UC study identifies molecule that could improve asthma treatments
Researcher cites personal experience for passion for the project
Researchers are passionate about their fields of study for a variety of reasons. For Satish Madala, his focus on asthma is deeply personal.
“This is my ‘close to heart’ project because I came to this research area mainly because of my childhood asthma,” says Madala, PhD, of the Division of Pulmonary, Critical Care, and Sleep Medicine at the University of Cincinnati College of Medicine. “When I would ride my bike on the streets with my friends and I had diesel exhaust exposure, I had an asthma attack. I always wondered why my friends were fine and I was not. ‘What’s wrong with my lungs?’ I wondered.”
Asthma is a common chronic airway inflammatory disease that affects more than 300 million people worldwide. Madala headed up a team of researchers at UC and Cincinnati Children’s on a study that identified a new molecule that plays a role in asthma and could be targeted for treatment in the future.
The research was published in the journal Nature Communications.
“The study has implications beyond asthma because it is looking at what happens in a smooth muscle cell which is present around our airways, blood vessels and other organs,” Madala says. “Every tube structure that we have in our body is built up with the smooth muscles.”
Madala says this paper used asthma as a disease model where significantly increased levels of the studied molecule were found in smooth muscle cells of the airways in animal models with allergic asthma.
Further investigation revealed that common asthma-associated cytokines could directly trigger this increase in both human and animal airway smooth muscle cells. These cells play a crucial role in airway constriction or the narrowing of the airways. Intriguingly, blocking that one specific molecule through genetic manipulation in animals led to a significant reduction in the narrowing of airways without affecting other key asthma features like inflammation and mucus production. This suggests that targeting that molecule could offer a novel approach to treating airway obstruction without impacting other aspects of the disease.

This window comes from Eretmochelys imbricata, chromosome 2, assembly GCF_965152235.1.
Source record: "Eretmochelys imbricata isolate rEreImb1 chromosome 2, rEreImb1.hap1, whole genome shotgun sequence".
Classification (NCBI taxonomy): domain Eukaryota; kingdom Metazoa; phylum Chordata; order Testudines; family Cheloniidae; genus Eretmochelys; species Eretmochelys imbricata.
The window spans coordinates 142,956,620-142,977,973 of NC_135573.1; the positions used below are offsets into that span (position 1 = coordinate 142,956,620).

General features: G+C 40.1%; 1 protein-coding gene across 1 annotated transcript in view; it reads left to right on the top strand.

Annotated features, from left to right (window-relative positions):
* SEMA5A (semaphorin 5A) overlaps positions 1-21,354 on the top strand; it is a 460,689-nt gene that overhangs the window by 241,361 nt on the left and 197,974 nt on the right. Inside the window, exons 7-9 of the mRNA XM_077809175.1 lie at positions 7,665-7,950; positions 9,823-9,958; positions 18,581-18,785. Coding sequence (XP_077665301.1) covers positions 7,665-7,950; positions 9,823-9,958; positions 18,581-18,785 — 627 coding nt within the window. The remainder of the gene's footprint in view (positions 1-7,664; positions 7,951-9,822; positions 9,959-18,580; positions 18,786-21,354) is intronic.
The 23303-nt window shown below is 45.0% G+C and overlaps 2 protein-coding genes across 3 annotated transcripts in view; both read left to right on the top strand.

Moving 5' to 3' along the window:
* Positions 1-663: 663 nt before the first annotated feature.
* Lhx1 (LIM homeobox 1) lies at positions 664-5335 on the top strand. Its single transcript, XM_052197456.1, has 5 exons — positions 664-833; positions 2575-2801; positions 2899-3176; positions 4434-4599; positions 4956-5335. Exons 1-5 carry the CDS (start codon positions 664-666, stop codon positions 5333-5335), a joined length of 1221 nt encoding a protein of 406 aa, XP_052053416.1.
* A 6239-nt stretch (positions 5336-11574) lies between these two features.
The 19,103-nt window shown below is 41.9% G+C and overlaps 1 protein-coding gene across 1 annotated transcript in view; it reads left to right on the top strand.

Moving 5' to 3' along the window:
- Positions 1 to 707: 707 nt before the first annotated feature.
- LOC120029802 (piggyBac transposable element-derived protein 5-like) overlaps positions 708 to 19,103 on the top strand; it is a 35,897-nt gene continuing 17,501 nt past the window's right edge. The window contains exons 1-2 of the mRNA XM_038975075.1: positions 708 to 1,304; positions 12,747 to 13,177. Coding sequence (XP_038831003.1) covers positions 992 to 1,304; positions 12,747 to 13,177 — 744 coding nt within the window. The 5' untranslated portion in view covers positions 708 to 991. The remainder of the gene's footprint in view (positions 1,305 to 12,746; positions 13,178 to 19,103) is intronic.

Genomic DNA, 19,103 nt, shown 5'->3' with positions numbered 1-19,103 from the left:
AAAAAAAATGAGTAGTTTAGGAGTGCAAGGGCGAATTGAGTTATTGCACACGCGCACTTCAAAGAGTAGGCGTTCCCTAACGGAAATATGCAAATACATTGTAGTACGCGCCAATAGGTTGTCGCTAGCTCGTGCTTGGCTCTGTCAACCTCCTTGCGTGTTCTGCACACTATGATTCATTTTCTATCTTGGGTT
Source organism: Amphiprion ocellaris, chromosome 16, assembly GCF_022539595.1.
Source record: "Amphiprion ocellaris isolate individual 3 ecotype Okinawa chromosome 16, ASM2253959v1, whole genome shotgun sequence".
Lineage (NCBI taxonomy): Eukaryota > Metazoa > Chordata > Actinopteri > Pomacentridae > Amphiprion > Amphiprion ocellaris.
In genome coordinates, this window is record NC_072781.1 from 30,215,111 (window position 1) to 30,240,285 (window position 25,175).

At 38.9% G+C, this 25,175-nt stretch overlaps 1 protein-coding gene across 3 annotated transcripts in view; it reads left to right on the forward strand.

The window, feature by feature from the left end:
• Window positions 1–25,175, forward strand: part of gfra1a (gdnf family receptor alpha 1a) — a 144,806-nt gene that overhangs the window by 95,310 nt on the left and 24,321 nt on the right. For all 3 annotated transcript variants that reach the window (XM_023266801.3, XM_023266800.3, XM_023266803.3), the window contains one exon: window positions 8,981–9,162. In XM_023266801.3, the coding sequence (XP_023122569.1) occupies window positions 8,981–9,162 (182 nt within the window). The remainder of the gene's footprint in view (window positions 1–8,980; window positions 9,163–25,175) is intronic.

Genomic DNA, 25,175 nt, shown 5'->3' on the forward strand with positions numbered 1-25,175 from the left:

“Our findings identify a distinct pathway contributing to airway hyperresponsiveness, independent of classic inflammatory processes,” explains Madala, senior author of the study. “At this point, there is a lot more research that needs to be done to see how this new molecule is performing its function in increasing the calcium elevation in the smooth muscle cells making those cells contract more aggressively. If that interaction or process can be interrupted, then probably we can reduce how violently these smooth muscle cells react in these airways. If this is the one that can be manipulated and mitigated to cause that increase, then it can provide a great health care outcome.”
This discovery opens exciting possibilities for developing more effective and specific therapies for improving lung function, a major challenge for many asthma patients.
Satish Madala, PhD
"It’s important to note that this is early-stage research, and further studies are needed to confirm these findings in humans and explore the safety and efficacy of targeting [the molecule] for asthma treatment,” cautions Madala. “However, this discovery opens exciting possibilities for developing more effective and specific therapies for improving lung function, a major challenge for many asthma patients.”
For graduate student and study co-author, Santhoshi Akkenapally, this project has sharpened her passion for research, particularly in this area.
“Being part of this research team has been an incredible learning experience,” says Akkenepally, a student researcher who contributed to the study. “Seeing firsthand how basic science research can unlock the secrets of complex diseases like asthma is truly inspiring. I'm excited to see where this discovery leads and the potential impact it could have on millions of people living with asthma.”
She says this study amplified her dreams and the quest to lead scientific programs and conquer diseases like asthma.
“I’ll try my level best,” she says.
Lead photo of Madala and Akkenapally/Andrew Higley/UC Marketing + Brand
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